--  Last this week… thank you to the throngs of folks who signed up for the Glazing Executives Forum (GEF) already.  The event is going to be excellent and very important for educational and networking growth.  I am also jealous of all that can attend because of my functions working at GlassBuild America I can only pop my head in and out of the GEF sessions.  To learn more and sign up- please click HERE!

LINKS of the WEEK

--  I’ve seen a few stories on these guys- they have the dominating of Amazon down to a science.

--  19 homes in the Carolina’s end up in a different state than they think.  Love the border drawing game.

--  A little different discussion on hotels from what I started this blog with… a scary time in a pool… thankfully I believe everyone is OK

VIDEO of WEEK

Wild piece here from the French Open tennis.  One guy was grunting on every shot so his opponent decided to do the same and the official penalized the 2nd guy! Crazy.  I played tennis and never grunted.  Then again I was lucky.  I played doubles with a very tall athletic guy and he basically carried me everywhere….


Sunday, May 29, 2016

An Incredible Project

Last week I took my daughter on a college campus tour at Michigan State University.  In the middle of campus a building absolutely stuck out and took all of my attention.  The structure was the Eli and Edythe Broad Art Museum and while I had read about it over the years and seen a picture or two, it did not shake me until I saw it up close.  The late, great Zaha Hadid designed the building and calling it iconic may be an understatement.  The first thing that stuck me of course was the glass.  The curtain wall was unique and breathtaking and then inside the oversized all glass doors with what looked like ¾” glass stopped me in my tracks.  Just the way this project utilized glass and how perfect it all looked had me completely blown away.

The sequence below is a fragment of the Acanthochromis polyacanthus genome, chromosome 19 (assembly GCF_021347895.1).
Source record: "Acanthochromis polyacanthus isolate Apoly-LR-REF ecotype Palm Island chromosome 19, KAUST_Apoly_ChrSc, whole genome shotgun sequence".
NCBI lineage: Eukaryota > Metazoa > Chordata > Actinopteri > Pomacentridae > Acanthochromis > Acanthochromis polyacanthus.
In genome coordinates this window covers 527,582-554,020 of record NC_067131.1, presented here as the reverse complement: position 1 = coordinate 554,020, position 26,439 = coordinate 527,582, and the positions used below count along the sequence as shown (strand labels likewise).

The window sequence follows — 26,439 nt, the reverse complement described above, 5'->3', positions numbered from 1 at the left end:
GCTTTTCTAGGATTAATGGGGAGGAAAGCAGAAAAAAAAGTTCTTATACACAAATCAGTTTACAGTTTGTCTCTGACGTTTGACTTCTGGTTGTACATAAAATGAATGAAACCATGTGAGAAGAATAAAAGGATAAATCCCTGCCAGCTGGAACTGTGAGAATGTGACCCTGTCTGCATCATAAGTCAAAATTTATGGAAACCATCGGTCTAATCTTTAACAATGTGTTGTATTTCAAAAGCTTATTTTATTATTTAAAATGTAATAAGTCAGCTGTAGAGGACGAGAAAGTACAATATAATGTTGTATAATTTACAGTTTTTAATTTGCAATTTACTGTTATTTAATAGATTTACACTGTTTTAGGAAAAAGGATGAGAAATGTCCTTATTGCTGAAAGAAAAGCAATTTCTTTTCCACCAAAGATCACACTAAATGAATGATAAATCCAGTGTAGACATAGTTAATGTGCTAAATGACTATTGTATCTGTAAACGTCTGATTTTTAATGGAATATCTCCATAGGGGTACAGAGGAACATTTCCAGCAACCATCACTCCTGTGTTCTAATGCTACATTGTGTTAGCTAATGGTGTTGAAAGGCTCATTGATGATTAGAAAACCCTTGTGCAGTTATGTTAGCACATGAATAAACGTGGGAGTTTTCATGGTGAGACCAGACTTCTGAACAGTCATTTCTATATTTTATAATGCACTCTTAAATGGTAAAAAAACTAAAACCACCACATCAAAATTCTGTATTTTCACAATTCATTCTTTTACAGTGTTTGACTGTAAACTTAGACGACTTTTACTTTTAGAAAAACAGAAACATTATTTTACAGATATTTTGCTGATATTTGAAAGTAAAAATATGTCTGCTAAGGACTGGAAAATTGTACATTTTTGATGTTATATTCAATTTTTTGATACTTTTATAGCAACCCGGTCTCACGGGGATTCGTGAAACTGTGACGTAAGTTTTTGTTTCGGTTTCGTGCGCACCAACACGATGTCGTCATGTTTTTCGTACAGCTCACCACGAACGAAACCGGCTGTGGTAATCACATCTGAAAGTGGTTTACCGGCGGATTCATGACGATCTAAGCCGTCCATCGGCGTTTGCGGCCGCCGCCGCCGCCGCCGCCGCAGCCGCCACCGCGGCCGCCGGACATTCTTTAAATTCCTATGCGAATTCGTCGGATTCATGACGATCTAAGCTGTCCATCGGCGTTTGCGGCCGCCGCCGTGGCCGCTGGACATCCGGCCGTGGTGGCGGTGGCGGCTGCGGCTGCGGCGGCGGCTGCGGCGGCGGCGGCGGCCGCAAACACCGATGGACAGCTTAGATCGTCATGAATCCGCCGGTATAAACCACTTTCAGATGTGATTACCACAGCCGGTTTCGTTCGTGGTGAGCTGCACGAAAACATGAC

So when I got back home after the tour I made sure to try and find out more and I had thought that Guardian was involved in some form or fashion.  Sure enough after a note to Chris Dolan, he not only confirmed that Guardian was involved but also shared a great video that showed exactly how deep that went.  All I can say is the glass makeup alone- a quad pane IG- featuring low e, argon, and silkscreen made me glad I was seeing this after the fact and not worrying about producing it!  Anyway the video is only about 3 minutes long and if you are glass geek, it is absolutely well worth the watch.

Side note- My conduct during this part of the tour had our guide a bit worried. I was studying every piece of glass up close, going to my knees trying to look at logos etc.  My daughter just shook her head, it’s not the first time she’s seen me go gaga on a glass and glazing project.   Oh and side note #2… despite this amazing building, Michigan State did NOT crack my daughters top 3 for colleges much to the chagrin of her mother and I who would love to have her only 2 hours from home instead of the current long trip choices she’s considering.  Obviously she hasn’t learned yet that great glass is always a big part of every decision!